[This is a guest post by Kent Annan.]
A rush of marriages was a surprising response in the months after the disastrous Haiti earthquake a year ago.
My evidence is anecdotal and from a relatively small sample, but pretty strong (I know qualifiers like this are necessary for readers of my brother-in-law’s blog). When I started to pick up on all these marriages, I took a quick survey of my colleagues at a meeting. Many of them were involved in their churches:
“Yes, I’m doing a wedding for seven couples simultaneously on Saturday at my church.” “This weekend, I’m doing a service for four couples.” “There are five weddings at our church this weekend.”
And this was happening all over.
Many Haitians lived in common-law marriages because of two main barriers to entering into official marriage: (1) The man is expected to have a home for his wife, but that can be prohibitive when no mortgages are available to most people. (2) Most would be expected to do a church wedding and reception, another prohibitive cost when 80% of people live on less than $2 a day (pre-earthquake).
The earthquake brought these two barriers to entry crashing down. More than a million people were homeless in the Port-au-Prince area, so gone were some of the expectations for the couple having their own home. And with so much loss, there wasn’t the same expectations for a reception and the surrounding costs.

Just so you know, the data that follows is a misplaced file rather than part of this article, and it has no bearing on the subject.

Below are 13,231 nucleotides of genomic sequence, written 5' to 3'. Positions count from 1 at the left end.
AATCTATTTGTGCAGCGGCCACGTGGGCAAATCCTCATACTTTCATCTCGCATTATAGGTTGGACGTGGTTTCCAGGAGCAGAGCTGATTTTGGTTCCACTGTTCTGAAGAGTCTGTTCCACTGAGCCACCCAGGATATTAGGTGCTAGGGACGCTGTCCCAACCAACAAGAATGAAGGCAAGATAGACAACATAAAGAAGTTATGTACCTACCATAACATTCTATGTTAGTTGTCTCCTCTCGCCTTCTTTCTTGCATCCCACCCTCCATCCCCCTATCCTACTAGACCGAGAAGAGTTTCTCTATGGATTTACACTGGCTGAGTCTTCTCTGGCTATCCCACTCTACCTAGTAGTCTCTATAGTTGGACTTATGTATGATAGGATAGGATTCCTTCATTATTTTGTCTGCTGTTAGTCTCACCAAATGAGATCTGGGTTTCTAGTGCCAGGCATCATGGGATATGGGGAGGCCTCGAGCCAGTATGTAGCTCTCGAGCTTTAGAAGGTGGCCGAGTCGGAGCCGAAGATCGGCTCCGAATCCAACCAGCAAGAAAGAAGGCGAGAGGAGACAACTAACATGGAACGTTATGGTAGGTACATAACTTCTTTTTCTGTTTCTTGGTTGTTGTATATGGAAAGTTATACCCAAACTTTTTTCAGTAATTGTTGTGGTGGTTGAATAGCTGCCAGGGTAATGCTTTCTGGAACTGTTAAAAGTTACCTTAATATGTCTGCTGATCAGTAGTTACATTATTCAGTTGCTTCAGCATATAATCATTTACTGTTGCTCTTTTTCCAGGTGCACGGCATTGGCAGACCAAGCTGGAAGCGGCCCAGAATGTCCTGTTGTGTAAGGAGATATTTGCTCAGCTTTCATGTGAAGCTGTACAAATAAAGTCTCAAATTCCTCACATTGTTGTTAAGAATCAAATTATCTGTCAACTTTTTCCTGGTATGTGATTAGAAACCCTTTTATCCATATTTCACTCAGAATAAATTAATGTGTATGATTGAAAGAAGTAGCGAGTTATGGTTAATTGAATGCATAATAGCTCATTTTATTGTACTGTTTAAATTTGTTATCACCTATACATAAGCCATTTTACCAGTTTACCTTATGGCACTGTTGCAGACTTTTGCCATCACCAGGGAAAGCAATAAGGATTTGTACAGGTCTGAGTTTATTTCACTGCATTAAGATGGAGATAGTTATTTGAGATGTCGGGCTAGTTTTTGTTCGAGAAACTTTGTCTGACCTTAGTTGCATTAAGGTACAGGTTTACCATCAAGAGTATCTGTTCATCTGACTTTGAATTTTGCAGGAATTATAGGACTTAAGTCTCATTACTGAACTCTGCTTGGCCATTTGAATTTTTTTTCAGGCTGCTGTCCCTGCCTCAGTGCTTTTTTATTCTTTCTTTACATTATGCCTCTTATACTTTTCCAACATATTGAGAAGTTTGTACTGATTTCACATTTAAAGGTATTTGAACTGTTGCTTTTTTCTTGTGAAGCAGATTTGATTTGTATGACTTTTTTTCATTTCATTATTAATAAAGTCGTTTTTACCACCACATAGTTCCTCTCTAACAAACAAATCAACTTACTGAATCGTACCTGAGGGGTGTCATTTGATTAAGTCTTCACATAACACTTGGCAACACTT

Along with these disappearing barriers, it seemed there were at least a couple of newly strengthened incentives too. Both of these had to do with wrestling with meaning in the months after (the subject of my new book After Shock).
First, getting married is a kind of affirmation, or celebration, of life — committing to someone else who also survived.
And because Haiti is such a spiritual place, a legit Christian marriage was also a chance for many to “get right with God” at a price point that before had been out of range.
It will be interesting to see if there is a lasting cultural shift about marriage. I also wonder what are other post-disaster examples of cultural barriers to entry collapsing and opening new opportunities for some people.